Overall, IgG1, IgG3, and IgA1 responses could be detected in BioNTech/Pfizer BNT162b2 vaccinated participant sera using SA microspheres loaded with mono-biotinylated protein, with sufficient sensitivity to detect inter-individual variability amongst the five participants in our small study. Detection of these antibodies was highly antigen-specific, as shown by the lack of signal for ZV NS1 and SARS-CoV-2 nucleocapsid loaded microspheres. Hence, SA microspheres can be readily loaded with mono-biotinylated recombinant antigens for use in bead-based flow serological assays and thus provides an alternative approach for antibody detection in post-vaccination serum.
Our interest in comparing wild-type (Wuhan) to Delta variant RBD was due to early reports showing an increase in breakthrough cases with Delta SARS-CoV-2 in fully vaccinated individuals [13]. Because fully vaccinated individuals are reported to have lower neutralizing antibody titers for the Delta variant [14, 15], we expected to be able to detect differences in antibody binding or rate of decay, or both, between delta variant RBD and wild-type (Wuhan). However, antibody binding to WT and Delta variant RBD was largely similar across all five study participants for all Ig isotypes tested, IgG1, IgG3, and IgA1 through 240 days. Delta variant RBD contains only two mutations compared to Wuhan [16]. Moreover, it appears that vaccine recipients differentially produce neutralizing antibodies against RBD, the N-terminal domain (NTD) of S1 and Spike, with the lowest percentage against RBD [17]. Therefore, antibody binding similarities between Delta variant and WT (Wuhan) RBD in vaccinated individuals is, in retrospect, not surprising given minimal mutational differences and a lower proportion of neutralizing antibodies specific for RBD.
Figure 5 SARS-CoV-2 RBD-specific IgG1 after vaccination with BioNTech/Pfizer COVID-19 vaccine BNT162b2. Streptavidin (SA) microspheres were loaded with wild-type (Wuhan) or delta variant receptor binding domain (RBD) antigen, incubated with serum from immunized individuals, and then stained with human IgG1-specific detector monoclonal antibody (mAb) (0.06 µg/mL). Shown is IgG1 signal over 240 days for each individual’s response to RBD from (A, B) wild-type RBD (Wuhan) or (C, D) delta variant SARS-CoV-2. (A, C) Microspheres loaded with irrelevant antigen, Zika Virus NS1 (ZV NS1), were incubated with Day 30 post-vaccination serum as a specificity control. The lower limit of detection (dotted line) was determined as the average signal (N=5) after staining RBD microspheres with pre-immune sera. Results shown are averages from (A, B) N=3 and (C, D) N=2 independent experiments; error bars indicated S.D.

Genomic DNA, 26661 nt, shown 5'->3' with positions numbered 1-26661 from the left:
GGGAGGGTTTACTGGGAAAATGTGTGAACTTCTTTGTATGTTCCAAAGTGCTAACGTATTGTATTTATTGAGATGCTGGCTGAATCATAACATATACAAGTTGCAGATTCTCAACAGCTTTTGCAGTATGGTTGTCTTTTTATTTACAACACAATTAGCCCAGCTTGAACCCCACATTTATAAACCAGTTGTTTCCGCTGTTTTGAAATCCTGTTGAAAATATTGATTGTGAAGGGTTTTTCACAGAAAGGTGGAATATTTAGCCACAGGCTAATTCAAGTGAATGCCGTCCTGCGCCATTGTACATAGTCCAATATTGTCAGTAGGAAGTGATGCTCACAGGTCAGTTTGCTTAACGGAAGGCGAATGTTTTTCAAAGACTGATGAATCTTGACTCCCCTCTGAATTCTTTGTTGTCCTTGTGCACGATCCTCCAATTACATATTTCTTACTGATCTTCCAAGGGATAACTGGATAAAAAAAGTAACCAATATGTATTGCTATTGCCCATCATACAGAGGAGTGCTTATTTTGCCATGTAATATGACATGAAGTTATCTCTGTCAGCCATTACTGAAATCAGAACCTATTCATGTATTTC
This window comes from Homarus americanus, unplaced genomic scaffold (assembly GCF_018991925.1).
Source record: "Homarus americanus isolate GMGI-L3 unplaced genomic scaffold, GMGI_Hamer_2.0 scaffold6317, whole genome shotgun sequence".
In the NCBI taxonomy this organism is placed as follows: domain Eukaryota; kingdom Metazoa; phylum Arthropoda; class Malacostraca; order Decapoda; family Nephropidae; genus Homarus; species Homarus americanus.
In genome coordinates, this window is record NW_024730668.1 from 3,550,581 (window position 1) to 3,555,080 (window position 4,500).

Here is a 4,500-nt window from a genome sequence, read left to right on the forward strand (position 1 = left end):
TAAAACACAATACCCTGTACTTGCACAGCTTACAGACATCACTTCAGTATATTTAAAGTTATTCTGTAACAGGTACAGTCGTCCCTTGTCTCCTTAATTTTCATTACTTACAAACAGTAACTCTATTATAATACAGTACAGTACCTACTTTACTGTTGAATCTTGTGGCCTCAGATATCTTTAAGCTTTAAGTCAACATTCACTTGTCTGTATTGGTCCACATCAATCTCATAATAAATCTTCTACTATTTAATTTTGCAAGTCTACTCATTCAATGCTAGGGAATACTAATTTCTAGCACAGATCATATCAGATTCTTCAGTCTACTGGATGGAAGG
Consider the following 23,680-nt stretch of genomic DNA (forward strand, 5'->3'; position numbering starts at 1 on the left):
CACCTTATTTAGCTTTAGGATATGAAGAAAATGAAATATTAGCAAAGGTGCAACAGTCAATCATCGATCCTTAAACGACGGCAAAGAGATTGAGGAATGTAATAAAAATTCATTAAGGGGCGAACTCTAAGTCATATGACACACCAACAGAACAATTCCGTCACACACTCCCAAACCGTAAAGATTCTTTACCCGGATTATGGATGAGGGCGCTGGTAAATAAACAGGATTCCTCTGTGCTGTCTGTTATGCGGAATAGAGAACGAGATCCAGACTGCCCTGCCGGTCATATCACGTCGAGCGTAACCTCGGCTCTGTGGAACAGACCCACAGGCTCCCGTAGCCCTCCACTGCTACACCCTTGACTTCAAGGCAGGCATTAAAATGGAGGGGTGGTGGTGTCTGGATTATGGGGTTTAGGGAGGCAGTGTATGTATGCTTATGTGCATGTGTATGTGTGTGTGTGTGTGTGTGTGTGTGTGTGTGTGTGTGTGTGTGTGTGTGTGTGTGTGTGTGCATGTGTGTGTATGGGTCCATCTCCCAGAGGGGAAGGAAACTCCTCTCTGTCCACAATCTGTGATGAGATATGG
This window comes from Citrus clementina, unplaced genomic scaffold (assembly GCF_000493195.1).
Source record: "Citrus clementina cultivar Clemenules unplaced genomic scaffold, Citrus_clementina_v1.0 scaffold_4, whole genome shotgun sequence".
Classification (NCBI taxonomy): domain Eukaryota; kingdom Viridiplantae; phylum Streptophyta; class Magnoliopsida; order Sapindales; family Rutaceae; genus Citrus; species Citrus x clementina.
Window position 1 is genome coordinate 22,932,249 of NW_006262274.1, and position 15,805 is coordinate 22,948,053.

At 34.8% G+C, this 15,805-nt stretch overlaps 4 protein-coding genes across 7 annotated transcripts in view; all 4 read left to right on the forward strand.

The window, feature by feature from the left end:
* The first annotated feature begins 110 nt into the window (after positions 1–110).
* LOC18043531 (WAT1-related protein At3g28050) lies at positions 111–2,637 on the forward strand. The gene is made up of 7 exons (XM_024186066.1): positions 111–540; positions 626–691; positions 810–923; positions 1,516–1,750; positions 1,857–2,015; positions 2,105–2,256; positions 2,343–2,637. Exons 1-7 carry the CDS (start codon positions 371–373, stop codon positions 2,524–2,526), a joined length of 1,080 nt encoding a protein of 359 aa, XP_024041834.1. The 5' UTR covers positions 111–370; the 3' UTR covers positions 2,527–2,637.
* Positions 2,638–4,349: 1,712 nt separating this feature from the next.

Protective immunity was not assessed in this study, beyond that indicated by generation of vaccine antigen-specific humoral responses. However, general conclusions can be made about correlates of protection based on previously reported studies. As measured by fluorescence intensity, IgG1 signal on Day 180 (6 months) had fallen to 21% of peak and furthered declined to 14% of peak by Day 240 (8 months). Our time course shows that the loss of antibody signal after peak occurs at a steady rate for each participant, suggesting that protective immunity would wane at a similarly steady rate. The Pfizer BNT162b2 vaccine clinical trial data shows protection against COVID-19 is 91% seven days after Dose 2 [18] and several reports show immunity wanes significantly by 6 months post-vaccination [19, 20].

CONCLUSIONS

Cross-linking protein antigens to COOH microsphere preparations is a multi-step process with technical challenges. First, activation of COOH groups on the microspheres requires chemical modification and cross-linking reagents, such as sulfo-NHS and EDC, respectively, which are highly sensitive to hydrolysis and buffer pH. Suboptimal pH or storage conditions can reduce or destroy functionality of these reagents. Moreover, the concentrations and molar ratios of sulfo-NHS and EDC are important determinants of high-density cross-linking, causing reduced protein coupling if the concentrations are limiting. The amine-reactive sulfo-NHS ester intermediate produced during activation is semi-stable, however, the stability is markedly reduced under aqueous conditions. Finally, protein coupled carboxyl microspheres seemed more susceptible to clumping than SA microspheres and were difficult to disperse once clumping had occurred in storage.